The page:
Ball Games for Disabled Children
Ball games for disabled children not only help to improve overall strength and agility, but also enhance hand-eye coordination and gross motor skills. According to a study conducted in Italy and cited by the International Wheelchair Basketball Federation, throwing, catching, passing and rolling a ball improves the disabled child's muscle response time. Children with disabilities want to be involved in the fun and games like other children, so it's important to adapt games based on the child's fitness level and type of disability.
Tennis Ball Race
This game will help children with physical disabilities practice gross motor skills by holding and passing balls. Repetitive motions like reaching, holding and passing a ball can help improve gross motor skills. Help the children sit in a circle. Find two balls of equal size, but different colors. A white tennis ball and a yellow tennis ball will work well. Give the white ball to one child and then ask her to pass it to her right. When the ball is passed to the second or third child in the circle, hand the same child a yellow ball. She then passes the yellow ball to her right. Instruct the children passing the yellow ball to pass it as quickly as possible. The idea is to pass the yellow ball faster so that it eventually catches up with the white ball. The child who ends up with both balls is “out” and the game starts again.
The musical ball game is similar to musical chairs, except players get points and no one ever gets “out.” Musical ball can help children with limited mobility or wheelchairs to develop gross motor skills in the arms and hands. Visually impaired children can also play this game. Attach some bells to a large colorful beach ball to help visually impaired children pass the ball. Arrange the children in a circle. Give the beach ball to one child. Cue a children's music CD on a portable CD player or cue music on a computer. Instruct the children to begin passing the ball around the circle when the music begins. Allow the music to play for 30 seconds or more, and then stop the music. The child holding the ball when the music stops gets one point. The children begin passing the ball again when the music is restarted. Continue playing until one player reaches five points.
Keep away is an enjoyable game for all children, even children who use a wheelchair. Children draw straws or flip a coin to determine who plays “it,” while the other children divide into two groups. The child playing “it” is positioned between the two groups. Use a large, colorful beach ball or other large, light weight ball. The two teams toss the ball back and forth over the head of the child playing “it” to keep him from catching the ball. Attach bells to the ball to help visually impaired children play this game. When the child playing “it” catches the ball, the player who threw the ball becomes “it.” Also, the team member who catches the ball needs to look out for "it" so he's not tagged. "It" is permitted to tag players who have the ball. Once the team member is tagged, he then becomes "it" and another round is played.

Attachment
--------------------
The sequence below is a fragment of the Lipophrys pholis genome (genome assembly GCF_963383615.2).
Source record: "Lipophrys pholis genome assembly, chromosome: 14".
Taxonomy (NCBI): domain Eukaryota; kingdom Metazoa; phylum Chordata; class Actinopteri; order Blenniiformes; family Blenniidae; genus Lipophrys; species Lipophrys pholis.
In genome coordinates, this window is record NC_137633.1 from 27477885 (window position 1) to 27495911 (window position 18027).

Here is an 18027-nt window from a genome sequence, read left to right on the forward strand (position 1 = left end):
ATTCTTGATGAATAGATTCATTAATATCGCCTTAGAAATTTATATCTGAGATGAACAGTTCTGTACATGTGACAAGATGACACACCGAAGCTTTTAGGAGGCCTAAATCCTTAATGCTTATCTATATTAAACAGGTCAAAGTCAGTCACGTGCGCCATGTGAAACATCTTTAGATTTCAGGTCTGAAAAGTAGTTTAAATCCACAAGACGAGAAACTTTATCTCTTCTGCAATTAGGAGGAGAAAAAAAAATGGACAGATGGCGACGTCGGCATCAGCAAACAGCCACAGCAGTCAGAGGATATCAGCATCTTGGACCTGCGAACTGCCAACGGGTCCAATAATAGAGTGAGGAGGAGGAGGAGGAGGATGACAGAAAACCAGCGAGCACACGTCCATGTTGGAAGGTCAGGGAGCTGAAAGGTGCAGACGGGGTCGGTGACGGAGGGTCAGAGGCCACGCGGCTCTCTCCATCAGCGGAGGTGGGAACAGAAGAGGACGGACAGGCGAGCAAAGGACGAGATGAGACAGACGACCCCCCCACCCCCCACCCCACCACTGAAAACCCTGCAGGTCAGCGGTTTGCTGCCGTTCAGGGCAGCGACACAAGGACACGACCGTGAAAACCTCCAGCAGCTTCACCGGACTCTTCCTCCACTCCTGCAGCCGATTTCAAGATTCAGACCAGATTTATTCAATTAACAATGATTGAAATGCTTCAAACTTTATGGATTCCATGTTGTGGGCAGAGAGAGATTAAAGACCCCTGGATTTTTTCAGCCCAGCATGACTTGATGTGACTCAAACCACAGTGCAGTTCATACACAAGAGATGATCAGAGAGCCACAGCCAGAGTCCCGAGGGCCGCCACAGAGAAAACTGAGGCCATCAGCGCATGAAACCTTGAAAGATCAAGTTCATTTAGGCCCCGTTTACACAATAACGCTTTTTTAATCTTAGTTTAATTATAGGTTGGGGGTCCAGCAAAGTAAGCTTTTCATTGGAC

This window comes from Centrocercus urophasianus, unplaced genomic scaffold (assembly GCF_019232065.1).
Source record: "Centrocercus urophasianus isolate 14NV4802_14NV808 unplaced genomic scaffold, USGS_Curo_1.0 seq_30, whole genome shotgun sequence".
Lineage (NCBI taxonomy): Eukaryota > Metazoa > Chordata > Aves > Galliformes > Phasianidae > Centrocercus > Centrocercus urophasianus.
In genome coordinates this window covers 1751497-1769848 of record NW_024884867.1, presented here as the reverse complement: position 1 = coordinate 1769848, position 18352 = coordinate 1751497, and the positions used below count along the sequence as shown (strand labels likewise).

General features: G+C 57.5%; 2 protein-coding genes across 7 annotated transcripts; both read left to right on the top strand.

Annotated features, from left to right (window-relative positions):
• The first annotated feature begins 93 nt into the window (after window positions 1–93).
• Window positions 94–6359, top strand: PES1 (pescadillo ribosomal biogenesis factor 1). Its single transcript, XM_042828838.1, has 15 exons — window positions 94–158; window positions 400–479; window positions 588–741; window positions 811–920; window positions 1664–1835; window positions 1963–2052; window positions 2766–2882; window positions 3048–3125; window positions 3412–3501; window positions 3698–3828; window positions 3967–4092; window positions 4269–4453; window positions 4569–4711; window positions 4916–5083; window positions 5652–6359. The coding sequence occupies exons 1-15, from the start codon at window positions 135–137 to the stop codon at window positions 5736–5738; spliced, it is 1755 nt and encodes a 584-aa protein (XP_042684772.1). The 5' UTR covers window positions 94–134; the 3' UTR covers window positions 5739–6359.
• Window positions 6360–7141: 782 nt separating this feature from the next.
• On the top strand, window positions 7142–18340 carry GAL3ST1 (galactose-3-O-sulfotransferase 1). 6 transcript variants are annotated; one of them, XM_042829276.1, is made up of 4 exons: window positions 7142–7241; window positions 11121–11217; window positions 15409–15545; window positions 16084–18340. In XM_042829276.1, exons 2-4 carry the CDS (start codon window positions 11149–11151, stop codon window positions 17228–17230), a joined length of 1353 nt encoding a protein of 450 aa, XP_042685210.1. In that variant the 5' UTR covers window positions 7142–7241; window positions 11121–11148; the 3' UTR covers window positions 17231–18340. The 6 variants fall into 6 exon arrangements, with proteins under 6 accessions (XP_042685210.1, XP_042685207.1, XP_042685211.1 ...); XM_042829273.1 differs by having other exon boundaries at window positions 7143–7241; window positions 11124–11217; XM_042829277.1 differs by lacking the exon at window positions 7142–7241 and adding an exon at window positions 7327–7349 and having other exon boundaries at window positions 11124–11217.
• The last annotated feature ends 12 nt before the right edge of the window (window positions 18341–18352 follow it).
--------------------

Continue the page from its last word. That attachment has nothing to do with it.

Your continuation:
Wheelchair Basketball Game
Older kids and teens can participate in a game of wheelchair HORSE, which is played with two or more children. Wheelchair HORSE is played using the same rules as those for non-disabled children. The only difference is the basket goal is lowered for children in wheelchairs. Arrange a mobile, adjustable basketball goal so that children sitting in a wheelchair can toss a ball into the basket. Children line up and take turns throwing the ball at the basket. Each time a child scores a basket, they get one letter of the word HORSE. The first child to finish the word, wins the game. The game can continue until all children spell the word. You can use any word in place of the word HORSE. For example, young children can play to spell short words, such as "fun" or "cat."
Robin Reichert is a certified nutrition consultant, certified personal trainer and professional writer. She has been studying health and fitness issues for more than 10 years. She holds a Bachelor of Arts in psychology from the University of San Francisco and a Master of Science in natural health from Clayton College.